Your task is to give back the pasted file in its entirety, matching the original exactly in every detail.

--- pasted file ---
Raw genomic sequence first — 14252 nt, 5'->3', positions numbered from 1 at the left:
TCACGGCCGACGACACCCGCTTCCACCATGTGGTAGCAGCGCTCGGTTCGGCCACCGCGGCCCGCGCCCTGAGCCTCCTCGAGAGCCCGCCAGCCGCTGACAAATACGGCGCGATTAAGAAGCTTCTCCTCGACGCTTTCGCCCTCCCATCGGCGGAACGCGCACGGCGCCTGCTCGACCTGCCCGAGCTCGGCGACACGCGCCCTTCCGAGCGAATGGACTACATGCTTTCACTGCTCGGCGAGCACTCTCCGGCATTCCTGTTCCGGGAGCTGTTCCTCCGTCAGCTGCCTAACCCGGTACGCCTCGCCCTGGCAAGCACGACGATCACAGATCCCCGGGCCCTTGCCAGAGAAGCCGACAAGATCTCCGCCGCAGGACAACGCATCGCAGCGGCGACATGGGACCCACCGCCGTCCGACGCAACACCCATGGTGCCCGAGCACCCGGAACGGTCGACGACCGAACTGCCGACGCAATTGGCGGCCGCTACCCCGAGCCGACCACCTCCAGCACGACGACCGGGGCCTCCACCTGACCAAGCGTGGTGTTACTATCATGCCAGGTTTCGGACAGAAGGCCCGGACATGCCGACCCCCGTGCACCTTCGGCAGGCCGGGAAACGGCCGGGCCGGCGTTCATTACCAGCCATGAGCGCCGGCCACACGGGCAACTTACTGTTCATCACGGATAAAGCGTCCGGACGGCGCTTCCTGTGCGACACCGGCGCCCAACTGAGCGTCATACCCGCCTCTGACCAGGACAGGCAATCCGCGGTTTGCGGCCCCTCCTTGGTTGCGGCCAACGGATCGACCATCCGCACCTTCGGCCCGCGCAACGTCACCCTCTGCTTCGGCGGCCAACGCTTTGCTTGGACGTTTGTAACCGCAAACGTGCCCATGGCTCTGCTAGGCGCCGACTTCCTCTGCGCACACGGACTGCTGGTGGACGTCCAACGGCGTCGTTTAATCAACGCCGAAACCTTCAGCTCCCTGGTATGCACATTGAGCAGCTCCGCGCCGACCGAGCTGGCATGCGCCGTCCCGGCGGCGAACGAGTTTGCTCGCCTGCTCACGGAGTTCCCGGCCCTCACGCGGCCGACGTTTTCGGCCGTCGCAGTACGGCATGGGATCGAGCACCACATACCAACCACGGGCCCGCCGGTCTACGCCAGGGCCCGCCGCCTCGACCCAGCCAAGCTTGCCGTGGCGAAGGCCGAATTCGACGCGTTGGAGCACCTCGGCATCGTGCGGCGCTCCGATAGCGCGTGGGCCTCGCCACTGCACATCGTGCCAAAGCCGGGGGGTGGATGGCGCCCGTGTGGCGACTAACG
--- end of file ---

Raw genomic sequence first — 14252 nt, 5'->3', positions numbered from 1 at the left:
TCACGGCCGACGACACCCGCTTCCACCATGTGGTAGCAGCGCTCGGTTCGGCCACCGCGGCCCGCGCCCTGAGCCTCCTCGAGAGCCCGCCAGCCGCTGACAAATACGGCGCGATTAAGAAGCTTCTCCTCGACGCTTTCGCCCTCCCATCGGCGGAACGCGCACGGCGCCTGCTCGACCTGCCCGAGCTCGGCGACACGCGCCCTTCCGAGCGAATGGACTACATGCTTTCACTGCTCGGCGAGCACTCTCCGGCATTCCTGTTCCGGGAGCTGTTCCTCCGTCAGCTGCCTAACCCGGTACGCCTCGCCCTGGCAAGCACGACGATCACAGATCCCCGGGCCCTTGCCAGAGAAGCCGACAAGATCTCCGCCGCAGGACAACGCATCGCAGCGGCGACATGGGACCCACCGCCGTCCGACGCAACACCCATGGTGCCCGAGCACCCGGAACGGTCGACGACCGAACTGCCGACGCAATTGGCGGCCGCTACCCCGAGCCGACCACCTCCAGCACGACGACCGGGGCCTCCACCTGACCAAGCGTGGTGTTACTATCATGCCAGGTTTCGGACAGAAGGCCCGGACATGCCGACCCCCGTGCACCTTCGGCAGGCCGGGAAACGGCCGGGCCGGCGTTCATTACCAGCCATGAGCGCCGGCCACACGGGCAACTTACTGTTCATCACGGATAAAGCGTCCGGACGGCGCTTCCTGTGCGACACCGGCGCCCAACTGAGCGTCATACCCGCCTCTGACCAGGACAGGCAATCCGCGGTTTGCGGCCCCTCCTTGGTTGCGGCCAACGGATCGACCATCCGCACCTTCGGCCCGCGCAACGTCACCCTCTGCTTCGGCGGCCAACGCTTTGCTTGGACGTTTGTAACCGCAAACGTGCCCATGGCTCTGCTAGGCGCCGACTTCCTCTGCGCACACGGACTGCTGGTGGACGTCCAACGGCGTCGTTTAATCAACGCCGAAACCTTCAGCTCCCTGGTATGCACATTGAGCAGCTCCGCGCCGACCGAGCTGGCATGCGCCGTCCCGGCGGCGAACGAGTTTGCTCGCCTGCTCACGGAGTTCCCGGCCCTCACGCGGCCGACGTTTTCGGCCGTCGCAGTACGGCATGGGATCGAGCACCACATACCAACCACGGGCCCGCCGGTCTACGCCAGGGCCCGCCGCCTCGACCCAGCCAAGCTTGCCGTGGCGAAGGCCGAATTCGACGCGTTGGAGCACCTCGGCATCGTGCGGCGCTCCGATAGCGCGTGGGCCTCGCCACTGCACATCGTGCCAAAGCCGGGGGGTGGATGGCGCCCGTGTGGCGACTAACG